REVIEW: Unravel Me by Tahereh Mafi


Unravel Me by Tahereh Mafi

My rating: 1 of 5 stars

Length: 461 pages

Release date: 5 February 2013

Amazon UK | Amazon US

It should have taken Juliette a single touch to kill Warner. But his mysterious immunity to her deadly power has left her shaken, wondering why her ultimate defense mechanism failed against the person she most needs protection from.

She and Adam were able to escape Warner’s clutches and join up with a group of rebels, many of whom have powers of their own. Juliette will finally be able to actively fight against The Reestablishment and try to fix her broken world. And perhaps these new allies can help her shed light on the secret behind Adam’s—and Warner’s—immunity to her killer skin.

Jesus. This is all the worst things about Shatter Me magnified in a book almost twice as long, with the same amount or less of plot. Nothing happens for the first half and I’m not sure anything happens afterward either–I was too busy trying not to fall asleep and/or give myself a concussion against the nearest wall.

Meet Juliette, entitlement extraordinaire. No one understands the catastrophic problems that Juliette has to face. Namely, that she can’t touch/make out/have sex with Adam. And, of course, that she went through a traumatic few weeks with Warner, in which he forced her–I kid you not–to eat rich people food, sleep in a fancy bed and occasionally use her power to injure some poor person. My God, she’s practically a concentration camp survivor at this point.


Because her life has been so sad (her parents didn’t even love her!!!), everyone forgives Juliette when she has her temper tantrums. Tantrums which, thanks to her inexplicably powerful abilities, repeatedly put everyone in danger and at one point almost collapses the entire rebel base. So special Juliette almost kills the entire Organisation of Vague Resistance People in one fell swoop, but it’s ok, everyone will still apologise to her for triggering her. Hip-hip-hooray, girl power!

The most sickening thing is that you’re supposed to sympathise with Juliette even when she’s a grade A bitch.

Literally everyone around her who isn’t her pathetic boyfriend tells her to get her shit together, yet Juliette still spends half the book wallowing in her puddle of misery, feeling sorry for herself. This kind of mental debilitation would be excusable if Juliette had actually been through anything worthy of it. Take Katniss for example, you may find her Mockingjay frame of mind annoying or heartbreaking, but it’s justifiable because she’s been through child-killing competitions and seen her entire community wiped out by the Capitol. The worst Juliette seems to think she’s experienced is being kissed by Warner and liking it (gasp!). Practically the same thing, amirite?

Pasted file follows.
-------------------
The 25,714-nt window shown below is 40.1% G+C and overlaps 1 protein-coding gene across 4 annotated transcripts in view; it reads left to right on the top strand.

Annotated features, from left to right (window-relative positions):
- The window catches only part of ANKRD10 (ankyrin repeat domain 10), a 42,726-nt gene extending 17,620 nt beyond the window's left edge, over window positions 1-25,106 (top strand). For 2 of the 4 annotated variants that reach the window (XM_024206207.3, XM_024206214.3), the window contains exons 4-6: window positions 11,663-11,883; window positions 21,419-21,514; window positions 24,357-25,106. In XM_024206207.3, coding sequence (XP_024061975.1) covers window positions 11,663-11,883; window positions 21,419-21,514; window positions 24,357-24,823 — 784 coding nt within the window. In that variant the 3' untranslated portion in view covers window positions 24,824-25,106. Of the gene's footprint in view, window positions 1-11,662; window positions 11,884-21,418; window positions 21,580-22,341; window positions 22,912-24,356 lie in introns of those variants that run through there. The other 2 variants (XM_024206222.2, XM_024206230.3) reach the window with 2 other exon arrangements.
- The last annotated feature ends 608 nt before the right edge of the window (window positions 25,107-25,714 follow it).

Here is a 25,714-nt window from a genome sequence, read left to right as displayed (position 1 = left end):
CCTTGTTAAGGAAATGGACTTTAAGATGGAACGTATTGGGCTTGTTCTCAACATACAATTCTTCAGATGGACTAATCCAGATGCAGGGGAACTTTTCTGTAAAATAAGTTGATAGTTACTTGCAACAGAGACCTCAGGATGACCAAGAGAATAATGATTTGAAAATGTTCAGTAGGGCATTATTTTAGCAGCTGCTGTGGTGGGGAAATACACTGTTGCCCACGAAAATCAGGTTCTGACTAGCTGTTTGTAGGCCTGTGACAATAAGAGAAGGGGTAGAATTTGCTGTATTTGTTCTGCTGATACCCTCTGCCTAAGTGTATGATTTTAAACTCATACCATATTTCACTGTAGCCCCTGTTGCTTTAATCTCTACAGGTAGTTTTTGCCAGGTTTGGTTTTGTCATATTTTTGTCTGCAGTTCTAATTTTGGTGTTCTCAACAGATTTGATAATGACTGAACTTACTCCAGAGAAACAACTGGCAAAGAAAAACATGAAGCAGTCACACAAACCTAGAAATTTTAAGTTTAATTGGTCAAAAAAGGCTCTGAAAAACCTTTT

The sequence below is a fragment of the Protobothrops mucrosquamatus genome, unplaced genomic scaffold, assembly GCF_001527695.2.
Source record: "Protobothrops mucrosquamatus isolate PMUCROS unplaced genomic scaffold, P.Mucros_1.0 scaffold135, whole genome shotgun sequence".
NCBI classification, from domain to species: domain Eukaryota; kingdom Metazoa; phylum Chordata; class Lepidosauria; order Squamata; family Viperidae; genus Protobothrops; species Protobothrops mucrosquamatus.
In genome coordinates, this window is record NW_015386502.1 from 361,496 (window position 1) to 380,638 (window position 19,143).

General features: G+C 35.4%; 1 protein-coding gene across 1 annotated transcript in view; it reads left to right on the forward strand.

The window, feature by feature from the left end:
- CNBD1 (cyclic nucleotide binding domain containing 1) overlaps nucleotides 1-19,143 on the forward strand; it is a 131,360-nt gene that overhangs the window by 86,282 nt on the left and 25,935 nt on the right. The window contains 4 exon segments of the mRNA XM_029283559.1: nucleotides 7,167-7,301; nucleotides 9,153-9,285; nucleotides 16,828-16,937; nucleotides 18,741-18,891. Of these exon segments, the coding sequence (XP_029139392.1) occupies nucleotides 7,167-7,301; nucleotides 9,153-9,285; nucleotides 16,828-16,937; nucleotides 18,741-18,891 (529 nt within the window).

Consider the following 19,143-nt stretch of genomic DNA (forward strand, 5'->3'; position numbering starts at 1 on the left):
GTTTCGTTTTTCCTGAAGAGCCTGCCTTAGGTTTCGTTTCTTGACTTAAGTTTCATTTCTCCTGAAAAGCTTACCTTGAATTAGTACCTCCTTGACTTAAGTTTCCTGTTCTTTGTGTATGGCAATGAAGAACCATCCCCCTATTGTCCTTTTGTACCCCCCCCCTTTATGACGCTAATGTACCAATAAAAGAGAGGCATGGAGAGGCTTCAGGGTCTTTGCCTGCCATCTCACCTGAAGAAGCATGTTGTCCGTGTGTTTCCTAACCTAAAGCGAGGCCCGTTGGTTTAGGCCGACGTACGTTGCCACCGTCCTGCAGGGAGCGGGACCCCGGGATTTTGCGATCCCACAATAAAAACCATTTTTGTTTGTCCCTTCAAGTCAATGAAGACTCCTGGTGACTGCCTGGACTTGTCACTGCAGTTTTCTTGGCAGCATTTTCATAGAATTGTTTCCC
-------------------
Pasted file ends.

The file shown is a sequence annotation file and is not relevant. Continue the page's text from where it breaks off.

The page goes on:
Part of Unravel Me‘s awfulness is probably Second Book Syndrome. Tahereh Mafi saw where the first book ended and knew where she wanted the third book to start, which would be fine except for the hideous clumsiness with which she attempts to steer the story from Point A to Point B. Juliette’s evolution from shellshocked survivor to patriotic fighter is the opposite of convincing. In fact, she’s actually a lot more compelling in Shatter Me, especially when she gives those raw monologues about her own convictions about not wanting to hurt anyone.

The other reason for Unravel Me‘s awfulness, I think, is shipping convenience. The problem: The author wants a Warnette endgame, but Juliette unfortunately hates Warner and would never pursue a romantic relationship with him. The laziest, most effective solution: Make Juliette “broken,” so that she’s enough of a psychological wreck to break up with Adam and jump to the endgame ship. Easy! And really, really fucking dumb.

Now that I think of it, characters in this book are in general really dumb. It’s impossible to take any of them seriously, even the villains, simply because of how juvenile their plans are. Even Divergent‘s Jeanine Mathews behaves less cartoonishly than Commander Anderson.

Stay away. Stay far, far away.


Other reviews in this series:

REVIEW: Shatter Me by Tahereh Mafi

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